Since the first releases of Swift on ARM32, the REPL has never been available on this platform, but that doesn't impact the compiler itself. Considering this, as you would expect, launching
swift without parameters will result in an error instead of the REPL prompt.
We wouldn't have Swift on ARM and most of the patches included on buildSwiftOnARM without the work done by these developers:
The community can be reached at the swift-arm Slack channel.
You can compile old releases checking out the specific tag:
You may find interesting
5.1.5 - 2020-03-17 09:11:32
A few improvements, a security fix in Foundation (crash when parsing deep JSON structures) and a memory leak in Process fixed. You should upgrade (especially if your Pi is exposed to the public internet).
Official announcement: https://forums.swift.org/t/swift-5-1-5-for-linux/34478
Issue #60 is still there, don't lose hope.
5.1.3 - 2019-12-21 10:13:31
Release 5.1.3 with Linux-specific improvements, no official announcement thread yet.
Issue #60 is still a thing.
5.1.2 - 2019-12-07 18:34:33
Contains a few bug fixes and improvements to lldb integration on Linux, nothing new on the arm32 side.
See announcement: https://forums.swift.org/t/swift-5-1-2-released/30620
5.1.1 - 2019-10-07 09:29:43
5.1 - 2019-10-05 06:52:23
It's time for another release of Swift on ARM, this time around only one additional patch (#54) has been added to the required fixes (already merged into master).
Notably added in 5.1:
- Property wrappers introduce a consistent and general purpose syntax for defining custom access patterns for property values, including (and not limited to) delayed initializers, atomic operations, thread-specific storage, and copy-on-write behavior
- Opaque result types allow the use of a generic type to support different types conforming to the same protocol or to hide implementation details in APIs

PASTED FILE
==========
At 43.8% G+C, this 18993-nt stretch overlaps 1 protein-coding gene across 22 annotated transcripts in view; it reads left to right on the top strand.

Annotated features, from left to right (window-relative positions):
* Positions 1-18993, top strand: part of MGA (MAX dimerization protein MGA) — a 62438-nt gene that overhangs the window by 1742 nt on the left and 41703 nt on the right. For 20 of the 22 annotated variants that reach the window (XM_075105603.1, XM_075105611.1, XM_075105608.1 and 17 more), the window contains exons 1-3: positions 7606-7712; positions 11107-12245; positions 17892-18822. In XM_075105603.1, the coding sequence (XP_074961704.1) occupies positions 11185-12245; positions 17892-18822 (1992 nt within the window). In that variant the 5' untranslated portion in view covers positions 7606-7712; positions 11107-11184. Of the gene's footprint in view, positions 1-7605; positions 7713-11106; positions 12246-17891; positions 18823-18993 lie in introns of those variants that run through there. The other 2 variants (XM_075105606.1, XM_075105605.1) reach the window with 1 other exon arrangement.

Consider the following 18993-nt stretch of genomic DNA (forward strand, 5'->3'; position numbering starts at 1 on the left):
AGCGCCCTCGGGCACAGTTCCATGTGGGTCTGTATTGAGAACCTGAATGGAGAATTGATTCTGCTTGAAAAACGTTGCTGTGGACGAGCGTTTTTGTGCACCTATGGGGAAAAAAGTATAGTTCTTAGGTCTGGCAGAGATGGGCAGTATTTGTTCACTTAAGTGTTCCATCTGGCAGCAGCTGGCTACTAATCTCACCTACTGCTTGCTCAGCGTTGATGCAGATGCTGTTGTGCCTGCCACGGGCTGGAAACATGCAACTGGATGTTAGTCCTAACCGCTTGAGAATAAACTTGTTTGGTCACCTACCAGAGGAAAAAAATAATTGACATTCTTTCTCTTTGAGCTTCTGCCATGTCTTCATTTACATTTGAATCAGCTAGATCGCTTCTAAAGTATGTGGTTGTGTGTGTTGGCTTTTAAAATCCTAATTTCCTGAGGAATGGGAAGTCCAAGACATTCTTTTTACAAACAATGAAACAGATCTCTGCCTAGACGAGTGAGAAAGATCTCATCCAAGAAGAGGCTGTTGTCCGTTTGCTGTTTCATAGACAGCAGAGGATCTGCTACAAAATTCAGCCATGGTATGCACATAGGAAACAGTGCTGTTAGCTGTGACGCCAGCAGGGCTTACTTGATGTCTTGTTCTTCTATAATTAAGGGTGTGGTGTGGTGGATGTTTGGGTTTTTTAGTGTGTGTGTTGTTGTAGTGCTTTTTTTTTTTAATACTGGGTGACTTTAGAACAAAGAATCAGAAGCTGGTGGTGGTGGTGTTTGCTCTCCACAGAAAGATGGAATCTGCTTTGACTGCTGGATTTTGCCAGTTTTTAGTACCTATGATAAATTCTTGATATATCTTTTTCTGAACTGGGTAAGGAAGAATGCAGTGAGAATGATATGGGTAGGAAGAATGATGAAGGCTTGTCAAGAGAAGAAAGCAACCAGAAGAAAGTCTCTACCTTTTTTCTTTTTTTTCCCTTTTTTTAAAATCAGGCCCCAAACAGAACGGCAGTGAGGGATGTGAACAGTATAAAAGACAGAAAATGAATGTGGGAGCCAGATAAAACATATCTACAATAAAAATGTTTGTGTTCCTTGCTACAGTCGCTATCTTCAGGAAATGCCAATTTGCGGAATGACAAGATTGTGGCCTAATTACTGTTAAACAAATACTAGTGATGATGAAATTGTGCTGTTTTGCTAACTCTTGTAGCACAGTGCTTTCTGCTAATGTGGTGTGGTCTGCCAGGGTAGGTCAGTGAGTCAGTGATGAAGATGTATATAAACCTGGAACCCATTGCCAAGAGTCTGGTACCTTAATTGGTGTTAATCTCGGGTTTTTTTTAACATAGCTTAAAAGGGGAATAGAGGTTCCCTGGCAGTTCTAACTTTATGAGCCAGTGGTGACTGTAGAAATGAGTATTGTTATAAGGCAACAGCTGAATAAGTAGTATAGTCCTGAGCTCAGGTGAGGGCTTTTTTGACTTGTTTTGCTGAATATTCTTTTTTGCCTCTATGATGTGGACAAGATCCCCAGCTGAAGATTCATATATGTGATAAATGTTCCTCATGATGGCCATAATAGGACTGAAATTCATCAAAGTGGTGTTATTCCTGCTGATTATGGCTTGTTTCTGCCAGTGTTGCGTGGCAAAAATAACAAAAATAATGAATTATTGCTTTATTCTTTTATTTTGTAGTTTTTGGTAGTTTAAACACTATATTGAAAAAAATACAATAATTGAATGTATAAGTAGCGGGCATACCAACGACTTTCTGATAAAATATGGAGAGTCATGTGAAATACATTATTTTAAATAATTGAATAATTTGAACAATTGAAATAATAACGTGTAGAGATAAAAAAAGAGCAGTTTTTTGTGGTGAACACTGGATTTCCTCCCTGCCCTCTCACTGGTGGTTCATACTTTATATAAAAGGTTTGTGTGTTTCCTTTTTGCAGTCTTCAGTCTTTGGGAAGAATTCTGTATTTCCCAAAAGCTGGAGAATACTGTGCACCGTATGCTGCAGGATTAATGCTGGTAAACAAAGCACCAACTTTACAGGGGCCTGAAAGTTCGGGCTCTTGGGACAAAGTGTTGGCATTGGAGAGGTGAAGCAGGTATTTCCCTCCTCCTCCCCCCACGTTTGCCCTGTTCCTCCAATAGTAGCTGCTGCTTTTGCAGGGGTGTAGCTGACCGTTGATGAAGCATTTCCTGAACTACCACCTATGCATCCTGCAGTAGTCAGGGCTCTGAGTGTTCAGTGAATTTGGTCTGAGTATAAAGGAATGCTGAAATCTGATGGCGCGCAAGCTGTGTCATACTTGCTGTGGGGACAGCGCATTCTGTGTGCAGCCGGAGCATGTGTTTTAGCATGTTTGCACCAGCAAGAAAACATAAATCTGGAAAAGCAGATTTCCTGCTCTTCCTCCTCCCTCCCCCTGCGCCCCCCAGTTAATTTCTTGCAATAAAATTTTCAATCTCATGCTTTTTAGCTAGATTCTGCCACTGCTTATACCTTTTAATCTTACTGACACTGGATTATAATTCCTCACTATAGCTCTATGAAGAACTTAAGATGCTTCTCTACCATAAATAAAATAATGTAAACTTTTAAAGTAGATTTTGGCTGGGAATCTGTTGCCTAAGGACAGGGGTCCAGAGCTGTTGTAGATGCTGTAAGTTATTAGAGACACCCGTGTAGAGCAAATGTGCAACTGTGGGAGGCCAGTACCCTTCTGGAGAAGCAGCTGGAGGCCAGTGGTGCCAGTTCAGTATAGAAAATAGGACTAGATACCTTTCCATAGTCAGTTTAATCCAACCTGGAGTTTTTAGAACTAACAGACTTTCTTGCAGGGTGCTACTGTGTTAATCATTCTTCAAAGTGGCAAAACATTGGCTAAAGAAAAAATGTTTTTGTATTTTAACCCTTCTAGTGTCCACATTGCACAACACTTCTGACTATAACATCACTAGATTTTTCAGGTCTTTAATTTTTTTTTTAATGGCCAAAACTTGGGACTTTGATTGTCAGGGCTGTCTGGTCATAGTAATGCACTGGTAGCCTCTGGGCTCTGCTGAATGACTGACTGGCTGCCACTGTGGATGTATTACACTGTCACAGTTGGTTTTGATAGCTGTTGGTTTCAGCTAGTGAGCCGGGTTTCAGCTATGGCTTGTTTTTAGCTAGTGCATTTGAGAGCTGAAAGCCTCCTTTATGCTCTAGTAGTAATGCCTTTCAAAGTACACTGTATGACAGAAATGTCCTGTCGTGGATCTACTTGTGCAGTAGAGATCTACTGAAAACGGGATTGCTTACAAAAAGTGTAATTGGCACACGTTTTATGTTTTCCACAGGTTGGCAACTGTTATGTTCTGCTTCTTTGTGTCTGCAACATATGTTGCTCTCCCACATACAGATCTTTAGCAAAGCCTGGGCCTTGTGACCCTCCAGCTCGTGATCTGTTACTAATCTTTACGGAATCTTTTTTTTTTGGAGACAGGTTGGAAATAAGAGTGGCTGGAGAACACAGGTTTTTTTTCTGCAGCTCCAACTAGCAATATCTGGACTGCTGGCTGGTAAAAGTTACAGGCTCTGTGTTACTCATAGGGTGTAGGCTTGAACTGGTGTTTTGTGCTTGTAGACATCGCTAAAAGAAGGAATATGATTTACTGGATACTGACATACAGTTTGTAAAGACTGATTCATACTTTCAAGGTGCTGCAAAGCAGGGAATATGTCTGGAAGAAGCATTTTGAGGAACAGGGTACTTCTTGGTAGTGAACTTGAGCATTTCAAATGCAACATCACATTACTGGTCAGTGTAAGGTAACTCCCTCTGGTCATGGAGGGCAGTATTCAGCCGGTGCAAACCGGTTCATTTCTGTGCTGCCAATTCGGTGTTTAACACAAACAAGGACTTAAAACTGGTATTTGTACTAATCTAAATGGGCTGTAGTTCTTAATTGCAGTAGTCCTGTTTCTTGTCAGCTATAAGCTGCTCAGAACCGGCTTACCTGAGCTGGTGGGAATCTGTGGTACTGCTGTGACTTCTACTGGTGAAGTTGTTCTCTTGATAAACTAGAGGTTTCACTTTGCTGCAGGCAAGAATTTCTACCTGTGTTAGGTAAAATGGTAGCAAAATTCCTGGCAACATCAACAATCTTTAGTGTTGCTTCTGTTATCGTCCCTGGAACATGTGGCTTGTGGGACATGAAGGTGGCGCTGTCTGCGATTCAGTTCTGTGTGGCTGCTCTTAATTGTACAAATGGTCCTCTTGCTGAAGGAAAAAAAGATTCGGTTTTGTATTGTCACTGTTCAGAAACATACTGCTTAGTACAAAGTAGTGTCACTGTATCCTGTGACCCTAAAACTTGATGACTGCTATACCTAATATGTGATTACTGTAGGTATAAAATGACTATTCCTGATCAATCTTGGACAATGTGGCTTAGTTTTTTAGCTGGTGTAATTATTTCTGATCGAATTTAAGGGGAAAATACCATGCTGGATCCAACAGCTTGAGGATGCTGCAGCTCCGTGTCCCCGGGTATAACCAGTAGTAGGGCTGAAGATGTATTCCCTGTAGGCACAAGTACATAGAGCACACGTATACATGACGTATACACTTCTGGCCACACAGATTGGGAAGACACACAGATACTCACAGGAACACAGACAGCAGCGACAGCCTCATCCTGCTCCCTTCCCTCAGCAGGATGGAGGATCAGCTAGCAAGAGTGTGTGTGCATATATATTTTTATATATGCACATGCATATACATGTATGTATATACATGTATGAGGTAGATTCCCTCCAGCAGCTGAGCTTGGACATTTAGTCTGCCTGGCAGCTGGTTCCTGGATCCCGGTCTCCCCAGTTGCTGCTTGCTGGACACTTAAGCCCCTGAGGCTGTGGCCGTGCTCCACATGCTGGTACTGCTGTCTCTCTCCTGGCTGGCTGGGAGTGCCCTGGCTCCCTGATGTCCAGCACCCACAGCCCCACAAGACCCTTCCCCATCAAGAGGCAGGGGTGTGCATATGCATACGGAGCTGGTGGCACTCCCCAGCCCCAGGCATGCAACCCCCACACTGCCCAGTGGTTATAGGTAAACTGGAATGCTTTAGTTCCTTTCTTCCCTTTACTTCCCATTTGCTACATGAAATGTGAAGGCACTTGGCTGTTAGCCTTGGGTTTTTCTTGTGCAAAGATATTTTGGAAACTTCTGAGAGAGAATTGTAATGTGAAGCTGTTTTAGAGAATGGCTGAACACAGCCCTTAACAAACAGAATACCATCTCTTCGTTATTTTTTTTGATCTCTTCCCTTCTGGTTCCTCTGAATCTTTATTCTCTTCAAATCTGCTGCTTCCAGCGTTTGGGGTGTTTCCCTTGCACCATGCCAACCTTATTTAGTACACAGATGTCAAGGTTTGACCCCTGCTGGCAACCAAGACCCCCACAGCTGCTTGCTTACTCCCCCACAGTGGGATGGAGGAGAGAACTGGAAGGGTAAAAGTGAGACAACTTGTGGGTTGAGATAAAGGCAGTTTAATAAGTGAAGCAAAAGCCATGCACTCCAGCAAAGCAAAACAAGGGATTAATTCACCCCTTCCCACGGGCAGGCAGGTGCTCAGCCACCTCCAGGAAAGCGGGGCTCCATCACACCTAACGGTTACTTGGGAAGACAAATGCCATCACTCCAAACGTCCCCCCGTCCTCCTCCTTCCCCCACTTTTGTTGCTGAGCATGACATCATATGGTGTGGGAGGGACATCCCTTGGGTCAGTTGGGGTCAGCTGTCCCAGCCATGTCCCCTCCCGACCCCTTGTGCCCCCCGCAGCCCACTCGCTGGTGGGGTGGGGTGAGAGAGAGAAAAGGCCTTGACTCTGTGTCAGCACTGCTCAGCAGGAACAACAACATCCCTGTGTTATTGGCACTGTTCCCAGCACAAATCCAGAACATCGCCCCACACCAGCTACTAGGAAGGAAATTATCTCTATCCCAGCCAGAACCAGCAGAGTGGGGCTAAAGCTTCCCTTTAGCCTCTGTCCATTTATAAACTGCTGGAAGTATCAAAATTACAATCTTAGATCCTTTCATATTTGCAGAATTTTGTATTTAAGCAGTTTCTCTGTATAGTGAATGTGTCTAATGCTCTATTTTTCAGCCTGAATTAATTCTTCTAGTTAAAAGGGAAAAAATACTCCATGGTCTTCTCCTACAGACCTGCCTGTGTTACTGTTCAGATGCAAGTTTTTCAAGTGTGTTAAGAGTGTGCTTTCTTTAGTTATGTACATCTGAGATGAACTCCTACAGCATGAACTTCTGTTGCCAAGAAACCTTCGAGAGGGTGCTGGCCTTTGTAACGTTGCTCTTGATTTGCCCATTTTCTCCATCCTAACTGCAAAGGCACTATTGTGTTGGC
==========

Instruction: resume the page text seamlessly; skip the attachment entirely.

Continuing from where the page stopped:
- The return keyword is not necessary for single expression functions or getters Self can now be used for classes and value types
- The compiler now synthesizes default values for properties with default initializers
Official announcement with all the details: https://swift.org/blog/swift-5-1-released/
5.0.3 - 2019-09-09 05:37:32
Likely the last Linux release for 5.0, it contains a few fixes for Foundation and SPM, see announcement: https://forums.swift.org/t/swift-5-0-3-for-linux/28523
v5.0.2 - 2019-07-23 14:45:09
Linux only maintenance release with a few bugs fixed, mostly in Foundation.
See announcement: https://forums.swift.org/t/swift-5-0-2/27008
v5.0.1 - 2019-06-19 15:11:37
These 5.0.1 binaries contain a Swift Package Manager that allows to specify the number of jobs to be launched during compilation through the
-j option, functionality that will be available officially in Swift 5.1.
It's recommended to launch SPM with
-j 1 in most cases.
From this release, Raspbian binaries will be compiled only for ARMv6 as expected by this distribution. One set of Raspbian binaries will work on every Raspberry Pi. Generic ARMv7 Debian Stretch binaries, that will work on Pi 3 and 4 too, will be provided separately.
5.0 - 2019-04-02 10:33:44
See the official announcement for a list of new features: https://swift.org/blog/swift-5-released/
- 2019-03-06 08:54:37